The Asian Development Bank (ADB), the Islamic Development Bank and other multilateral development banks said they will release $175 billion in loans for developing countries over the next ten years to improve and enhance their transportation infrastructure and make it sustainable.

Reading Time: 2 minutes

Traffic jam in Ho Chin Minh City, Vietnam

The Asian Development Bank (ADB), the Islamic Development Bank and other multilateral development banks said they will release $175 billion in loans for developing countries over the next ten years to improve and enhance their transportation infrastructure and make it sustainable.

This was the outcome of the UN Rio+20 summit held in Rio de Janeiro, Brazil, from June 20-22. The ten-year commitment was made by the ADB, the African Development Bank, CAF–Development Bank of Latin America, the European Bank for Reconstruction and Development, the European Investment Bank, the Inter-American Development Bank, the Islamic Development Bank and the World Bank.

The money will be used to improve public transport systems, railways and inland waterways, Tyrrell Duncan, director of transport and communications at the ADB, said. Focus lies also on constructing or upgrading bicycle and walking infrastructure, promoting energy-efficient vehicles and fuels as well as road safety.

Rapid motorisation is creating more and more congestion, air pollution, traffic accidents and greenhouse gas emissions, especially in developing countries, and global emissions from the sector are projected to increase 50 per cent by 2030, ADB president Haruhiko Kuroda said in a press release after the decision was made.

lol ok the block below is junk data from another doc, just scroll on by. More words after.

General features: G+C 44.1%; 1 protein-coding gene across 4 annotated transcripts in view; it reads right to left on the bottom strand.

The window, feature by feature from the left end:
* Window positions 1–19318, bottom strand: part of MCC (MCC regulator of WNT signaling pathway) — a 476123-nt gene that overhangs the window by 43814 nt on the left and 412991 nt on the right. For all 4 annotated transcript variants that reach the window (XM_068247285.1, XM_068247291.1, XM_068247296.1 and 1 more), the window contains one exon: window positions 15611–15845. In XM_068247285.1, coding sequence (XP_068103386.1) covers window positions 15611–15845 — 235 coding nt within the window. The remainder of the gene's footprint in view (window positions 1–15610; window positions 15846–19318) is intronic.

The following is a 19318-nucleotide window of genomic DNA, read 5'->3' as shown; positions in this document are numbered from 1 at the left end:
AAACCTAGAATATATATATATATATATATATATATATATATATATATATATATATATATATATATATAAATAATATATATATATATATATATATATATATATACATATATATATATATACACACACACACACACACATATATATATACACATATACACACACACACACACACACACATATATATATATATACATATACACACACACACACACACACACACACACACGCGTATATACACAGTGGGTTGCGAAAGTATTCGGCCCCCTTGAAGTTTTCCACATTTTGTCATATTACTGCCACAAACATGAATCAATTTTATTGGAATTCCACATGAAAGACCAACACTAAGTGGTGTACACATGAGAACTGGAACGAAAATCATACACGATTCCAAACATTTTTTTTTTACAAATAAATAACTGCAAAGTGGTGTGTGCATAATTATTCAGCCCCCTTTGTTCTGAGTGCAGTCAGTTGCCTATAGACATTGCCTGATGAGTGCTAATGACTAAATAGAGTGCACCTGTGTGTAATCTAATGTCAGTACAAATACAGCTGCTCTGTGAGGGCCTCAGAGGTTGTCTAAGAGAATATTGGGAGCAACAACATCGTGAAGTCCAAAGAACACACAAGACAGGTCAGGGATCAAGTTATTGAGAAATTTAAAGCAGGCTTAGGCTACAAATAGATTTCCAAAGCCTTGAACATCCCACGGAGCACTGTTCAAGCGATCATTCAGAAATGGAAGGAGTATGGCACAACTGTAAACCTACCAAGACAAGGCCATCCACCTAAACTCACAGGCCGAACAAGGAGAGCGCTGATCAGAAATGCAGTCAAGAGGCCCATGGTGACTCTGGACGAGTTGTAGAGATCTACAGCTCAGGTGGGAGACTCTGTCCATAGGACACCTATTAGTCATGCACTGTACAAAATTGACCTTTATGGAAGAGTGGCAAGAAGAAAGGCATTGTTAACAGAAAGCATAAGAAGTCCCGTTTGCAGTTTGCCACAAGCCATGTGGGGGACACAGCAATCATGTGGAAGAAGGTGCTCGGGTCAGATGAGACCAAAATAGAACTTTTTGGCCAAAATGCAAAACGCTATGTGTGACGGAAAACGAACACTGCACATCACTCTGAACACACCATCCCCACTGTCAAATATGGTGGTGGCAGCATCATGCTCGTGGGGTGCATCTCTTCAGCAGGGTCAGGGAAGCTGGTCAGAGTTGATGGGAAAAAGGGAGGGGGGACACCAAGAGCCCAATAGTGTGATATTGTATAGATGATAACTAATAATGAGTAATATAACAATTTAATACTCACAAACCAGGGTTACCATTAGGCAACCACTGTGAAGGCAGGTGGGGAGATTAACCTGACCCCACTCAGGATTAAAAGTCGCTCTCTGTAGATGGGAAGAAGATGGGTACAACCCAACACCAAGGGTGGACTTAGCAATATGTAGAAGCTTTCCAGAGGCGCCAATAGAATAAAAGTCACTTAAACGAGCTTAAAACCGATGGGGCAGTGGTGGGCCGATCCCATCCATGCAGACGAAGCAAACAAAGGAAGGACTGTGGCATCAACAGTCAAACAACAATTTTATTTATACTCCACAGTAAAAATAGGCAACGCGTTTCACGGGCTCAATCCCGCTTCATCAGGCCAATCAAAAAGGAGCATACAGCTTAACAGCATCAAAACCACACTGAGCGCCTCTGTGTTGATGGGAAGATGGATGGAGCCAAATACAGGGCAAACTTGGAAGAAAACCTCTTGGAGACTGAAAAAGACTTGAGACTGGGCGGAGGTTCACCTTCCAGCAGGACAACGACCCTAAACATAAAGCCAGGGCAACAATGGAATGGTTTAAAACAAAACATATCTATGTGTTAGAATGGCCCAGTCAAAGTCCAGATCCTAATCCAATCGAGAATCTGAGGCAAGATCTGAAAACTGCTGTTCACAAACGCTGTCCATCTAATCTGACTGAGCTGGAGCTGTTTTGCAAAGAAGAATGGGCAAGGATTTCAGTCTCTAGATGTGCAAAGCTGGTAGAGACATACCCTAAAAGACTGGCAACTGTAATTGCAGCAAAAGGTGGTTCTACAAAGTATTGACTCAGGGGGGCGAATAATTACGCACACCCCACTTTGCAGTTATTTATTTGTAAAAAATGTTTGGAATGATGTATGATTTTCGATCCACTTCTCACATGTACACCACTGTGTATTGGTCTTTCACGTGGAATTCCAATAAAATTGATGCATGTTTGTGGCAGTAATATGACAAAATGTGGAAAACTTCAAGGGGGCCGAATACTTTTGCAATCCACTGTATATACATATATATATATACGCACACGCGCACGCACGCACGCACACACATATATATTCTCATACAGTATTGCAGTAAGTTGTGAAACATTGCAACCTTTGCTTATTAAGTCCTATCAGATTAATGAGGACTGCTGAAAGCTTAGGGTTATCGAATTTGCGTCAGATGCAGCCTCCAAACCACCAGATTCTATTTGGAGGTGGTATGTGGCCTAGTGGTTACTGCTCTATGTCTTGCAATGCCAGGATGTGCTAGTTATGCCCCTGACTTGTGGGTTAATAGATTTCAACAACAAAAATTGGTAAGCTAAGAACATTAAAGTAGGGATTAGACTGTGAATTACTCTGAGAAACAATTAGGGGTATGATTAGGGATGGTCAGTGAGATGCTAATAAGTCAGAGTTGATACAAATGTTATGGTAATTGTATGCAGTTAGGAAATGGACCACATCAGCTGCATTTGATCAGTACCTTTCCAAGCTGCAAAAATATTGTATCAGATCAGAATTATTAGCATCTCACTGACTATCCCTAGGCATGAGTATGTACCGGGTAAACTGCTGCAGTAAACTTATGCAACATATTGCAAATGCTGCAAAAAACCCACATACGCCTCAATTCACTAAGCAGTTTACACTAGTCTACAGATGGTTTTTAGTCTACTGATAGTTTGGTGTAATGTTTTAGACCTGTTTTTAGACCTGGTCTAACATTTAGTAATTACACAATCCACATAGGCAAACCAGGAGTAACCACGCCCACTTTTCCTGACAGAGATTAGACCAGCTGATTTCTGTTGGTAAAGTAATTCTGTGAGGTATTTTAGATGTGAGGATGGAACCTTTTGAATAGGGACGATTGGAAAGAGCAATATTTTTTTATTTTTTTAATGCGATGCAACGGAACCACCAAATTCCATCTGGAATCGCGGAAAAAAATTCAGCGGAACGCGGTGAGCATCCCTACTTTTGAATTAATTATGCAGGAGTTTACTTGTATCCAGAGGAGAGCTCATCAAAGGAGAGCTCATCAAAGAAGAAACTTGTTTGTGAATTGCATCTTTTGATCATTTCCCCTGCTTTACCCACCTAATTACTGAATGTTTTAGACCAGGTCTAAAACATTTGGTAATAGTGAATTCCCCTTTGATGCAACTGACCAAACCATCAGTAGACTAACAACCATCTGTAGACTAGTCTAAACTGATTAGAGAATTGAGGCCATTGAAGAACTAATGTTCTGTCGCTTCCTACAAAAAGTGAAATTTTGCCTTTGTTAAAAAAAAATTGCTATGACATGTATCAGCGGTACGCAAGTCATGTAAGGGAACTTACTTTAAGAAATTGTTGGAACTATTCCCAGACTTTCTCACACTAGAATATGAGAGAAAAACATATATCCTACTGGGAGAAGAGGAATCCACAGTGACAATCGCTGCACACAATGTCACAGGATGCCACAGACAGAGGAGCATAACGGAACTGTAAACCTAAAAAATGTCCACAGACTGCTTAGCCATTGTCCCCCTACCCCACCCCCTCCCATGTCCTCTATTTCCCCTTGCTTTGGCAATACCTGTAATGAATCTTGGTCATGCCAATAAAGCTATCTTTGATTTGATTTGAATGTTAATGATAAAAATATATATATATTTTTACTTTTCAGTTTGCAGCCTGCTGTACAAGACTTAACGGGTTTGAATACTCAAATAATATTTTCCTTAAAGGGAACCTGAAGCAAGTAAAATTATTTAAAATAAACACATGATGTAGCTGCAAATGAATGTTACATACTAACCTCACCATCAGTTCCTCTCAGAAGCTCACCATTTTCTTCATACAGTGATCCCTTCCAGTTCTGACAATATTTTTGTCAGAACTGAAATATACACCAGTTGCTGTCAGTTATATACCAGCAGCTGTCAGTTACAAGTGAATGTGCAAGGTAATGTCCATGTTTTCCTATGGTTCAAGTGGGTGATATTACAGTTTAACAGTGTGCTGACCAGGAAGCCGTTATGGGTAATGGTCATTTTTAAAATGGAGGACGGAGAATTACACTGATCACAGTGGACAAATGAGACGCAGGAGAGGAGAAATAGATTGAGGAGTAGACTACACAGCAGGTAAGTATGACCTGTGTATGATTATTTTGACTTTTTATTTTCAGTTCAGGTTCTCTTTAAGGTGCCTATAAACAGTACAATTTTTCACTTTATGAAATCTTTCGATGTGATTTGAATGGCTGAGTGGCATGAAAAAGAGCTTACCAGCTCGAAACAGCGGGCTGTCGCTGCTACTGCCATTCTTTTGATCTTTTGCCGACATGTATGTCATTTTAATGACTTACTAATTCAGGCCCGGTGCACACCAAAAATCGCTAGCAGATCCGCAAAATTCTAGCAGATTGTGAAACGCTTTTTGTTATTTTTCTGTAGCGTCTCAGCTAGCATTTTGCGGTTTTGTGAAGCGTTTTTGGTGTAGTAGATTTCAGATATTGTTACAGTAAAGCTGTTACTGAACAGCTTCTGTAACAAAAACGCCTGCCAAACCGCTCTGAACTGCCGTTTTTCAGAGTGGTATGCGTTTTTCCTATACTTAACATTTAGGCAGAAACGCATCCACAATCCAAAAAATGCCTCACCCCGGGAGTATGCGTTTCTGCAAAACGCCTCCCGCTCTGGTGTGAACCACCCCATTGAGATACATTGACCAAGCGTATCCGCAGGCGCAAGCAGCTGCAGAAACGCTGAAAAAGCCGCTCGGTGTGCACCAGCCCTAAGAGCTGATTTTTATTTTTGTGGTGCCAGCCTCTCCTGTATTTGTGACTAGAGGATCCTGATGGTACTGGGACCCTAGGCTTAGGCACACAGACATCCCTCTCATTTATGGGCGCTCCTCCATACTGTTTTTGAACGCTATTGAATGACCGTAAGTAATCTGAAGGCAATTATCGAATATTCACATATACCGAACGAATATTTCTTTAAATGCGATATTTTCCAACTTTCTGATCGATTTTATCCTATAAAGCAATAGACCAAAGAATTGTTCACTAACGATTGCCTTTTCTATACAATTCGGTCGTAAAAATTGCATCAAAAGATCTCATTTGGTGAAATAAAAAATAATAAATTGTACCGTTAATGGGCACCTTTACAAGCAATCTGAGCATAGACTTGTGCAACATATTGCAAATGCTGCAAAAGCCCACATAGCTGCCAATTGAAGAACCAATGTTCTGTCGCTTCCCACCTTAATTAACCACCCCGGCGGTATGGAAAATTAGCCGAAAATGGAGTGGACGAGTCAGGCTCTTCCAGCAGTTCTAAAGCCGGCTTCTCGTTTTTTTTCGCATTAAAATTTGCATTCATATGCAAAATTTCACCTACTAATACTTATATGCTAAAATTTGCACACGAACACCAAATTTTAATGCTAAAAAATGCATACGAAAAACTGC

Taken together, the losses attributable to pollution and congestion account for more than ten per cent of the regions’ GDP. The transport sector also accounts for nearly two-thirds of total oil consumption in the world.

Overloaded bus in Myanmar

In Asia Pacific, rising incomes are doubling motor vehicle fleets every five to seven years. Motorisation is causing Asia’s share of the global vehicle fleet to rise, growing from nine per cent in 1980 to 46 per cent by 2030. In some countries, the current trend growth in motor vehicles is almost four times faster than population growth. In addition, nearly 2,000 people are killed each day in Asia due to traffic accidents, the ADB said.

Transport needs massive investments, particularly in emerging economies. Over the next ten years, some $2.5 trillion of transport investment is required in developing Asia alone, according to the ADB. Developing countries thus must be given the opportunity “to leapfrog to a greener future of less motorisation, shorter commutes, and more energy efficient transport systems.”

The ADB is already supporting green transportation solutions across Asia, including low-cost electric vehicles in the Philippines, urban metrorail systems in Vietnam, bus rapid transit systems in Mongolia and Bangladesh, and inland waterway transport in China.

The pledge was one of the largest financial commitments coming out of Rio+20.

“The UN is bringing all key stakeholders to the table to work in common cause for the common good,” said UN Secretary-General Ban Ki-Moon. “This initiative shows the power of partnership and ability of the United Nations to spearhead transformational change,” he added.